In the pursuit of success, don’t lose focus on the most important.
“If you don’t change direction, you may end up where you are heading.” -Lao Tzu
What truly matters most?
As we race through life, it’s rare we pause long enough to honestly consider this question. A single conversation with a man I’d never met before – and would never see again – challenged me to not only ask the question, but attempt to live the answer. Let me explain.
Years ago, while working as a part-time hospital chaplain I visited with an elderly gentleman suffering with congestive heart failure. As I sat at his bedside, we chatted about baseball, his failing health, and how he felt looking back over his life.
Seeing the youth fresh in my face, he thought perhaps he could impart some advice.
“John, talk to me a few years ago, and I’d tell you about all I accomplished in life. I’d tell you about the business I’d built, the successes I celebrated, the effort required and the payoff received.”
He paused and coughed. His breathing was labored and the simple act of speaking required a Herculean effort.
Straining, he continued sharing. “But along the way, I also lost some things in the pursuit of that success. I put in so many hours that I barely saw my family. I claimed to be doing it all for them, in the pursuit of building a better life, but I lost my way. I turned away from what’s truly important. With all the pressure, I depended on smoking and alcohol to reduce the chronic stress. Eventually my wife left me. My kids barely know me.”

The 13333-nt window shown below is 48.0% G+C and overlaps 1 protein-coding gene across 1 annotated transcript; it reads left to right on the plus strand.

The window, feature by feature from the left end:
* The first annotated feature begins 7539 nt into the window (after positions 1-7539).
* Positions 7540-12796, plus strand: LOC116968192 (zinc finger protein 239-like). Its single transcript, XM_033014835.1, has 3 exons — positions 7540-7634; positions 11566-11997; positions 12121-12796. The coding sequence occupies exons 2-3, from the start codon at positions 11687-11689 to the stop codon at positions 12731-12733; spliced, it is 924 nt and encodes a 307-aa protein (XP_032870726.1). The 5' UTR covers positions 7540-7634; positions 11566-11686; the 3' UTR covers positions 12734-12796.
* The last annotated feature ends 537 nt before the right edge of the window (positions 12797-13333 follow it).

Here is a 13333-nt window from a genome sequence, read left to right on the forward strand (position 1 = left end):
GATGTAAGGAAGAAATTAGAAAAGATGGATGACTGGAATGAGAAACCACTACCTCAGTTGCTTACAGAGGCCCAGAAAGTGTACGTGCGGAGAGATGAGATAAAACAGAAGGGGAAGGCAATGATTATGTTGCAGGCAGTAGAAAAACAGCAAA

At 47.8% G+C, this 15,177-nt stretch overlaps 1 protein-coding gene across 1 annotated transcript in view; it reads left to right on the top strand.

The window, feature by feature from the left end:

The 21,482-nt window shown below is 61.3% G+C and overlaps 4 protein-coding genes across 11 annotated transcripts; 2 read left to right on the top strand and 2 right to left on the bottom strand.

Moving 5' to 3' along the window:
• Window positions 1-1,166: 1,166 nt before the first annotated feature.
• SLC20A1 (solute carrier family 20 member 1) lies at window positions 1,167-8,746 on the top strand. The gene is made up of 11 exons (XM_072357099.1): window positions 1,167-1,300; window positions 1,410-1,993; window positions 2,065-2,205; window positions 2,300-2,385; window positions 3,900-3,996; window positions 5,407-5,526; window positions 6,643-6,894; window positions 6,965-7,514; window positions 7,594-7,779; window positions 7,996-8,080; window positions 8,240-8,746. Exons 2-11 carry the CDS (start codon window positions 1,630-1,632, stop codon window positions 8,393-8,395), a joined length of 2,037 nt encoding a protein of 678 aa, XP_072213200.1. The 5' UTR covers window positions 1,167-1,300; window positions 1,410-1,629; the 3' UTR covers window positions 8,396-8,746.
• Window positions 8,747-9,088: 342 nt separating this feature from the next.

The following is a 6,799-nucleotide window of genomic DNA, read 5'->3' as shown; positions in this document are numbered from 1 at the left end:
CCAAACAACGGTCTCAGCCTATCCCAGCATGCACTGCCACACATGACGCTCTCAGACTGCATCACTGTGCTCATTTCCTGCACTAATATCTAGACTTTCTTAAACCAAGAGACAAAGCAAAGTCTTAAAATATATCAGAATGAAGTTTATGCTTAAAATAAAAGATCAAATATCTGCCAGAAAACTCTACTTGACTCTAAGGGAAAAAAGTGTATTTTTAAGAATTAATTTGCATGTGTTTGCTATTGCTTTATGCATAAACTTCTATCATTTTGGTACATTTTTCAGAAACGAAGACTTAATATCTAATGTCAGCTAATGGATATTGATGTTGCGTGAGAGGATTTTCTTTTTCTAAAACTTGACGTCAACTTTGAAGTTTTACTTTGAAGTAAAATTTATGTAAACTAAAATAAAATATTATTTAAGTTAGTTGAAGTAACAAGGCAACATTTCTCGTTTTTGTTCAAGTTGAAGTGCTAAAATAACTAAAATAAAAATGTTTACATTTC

I felt his loneliness fill the room. I didn’t know what to say.
He took a deep breath and sighed. “John, I spent a lifetime sprinting up the ladder.” He paused and looked out the window. “Only to discover after making it to the very top, I had the damn thing leaned against the wrong wall.”
I’ll never forget that last sentence. Or the dispirited tone with which he delivered it.
Now, let me be clear: I love climbing. I partner with organizations to increase top-line revenue, bottom-line profitability and employee engagement. I speak with audiences to wake them up from accidental living, to encourage them to pursue big goals, and ultimately lead lives of impact. Climbing the ladder isn’t the problem.
The problem is when the effort to ascend higher keeps us from noticing where we are and why we’re climbing in the first place. The issue is when we are so focused on the next rung, the next step, the next goal, that we become blind to the blessings of today.
I’m not suggesting we put the ladder away. But it’s time to pay attention to how we spend our days and where exactly we are climbing. To examine what success truly looks like and how to most effectively engage in this moment. That’s all we really have.
Our greatest fear should not be whether we will climb high enough or fail at what we’re doing or fall from the top. No, our greatest fear should be succeeding at the stuff that just doesn’t matter.
It’s time to stop missing what matters. It’s time to relearn how to be fully present and connect with those we love, the work we do, and the life we lead.
It’s time to recognize that our life is finite and how we choose to spend it matters profoundly.
Because nothing is more painful than gaining the world at the expense of losing the very things that matter most.
This is your day. Live Inspired.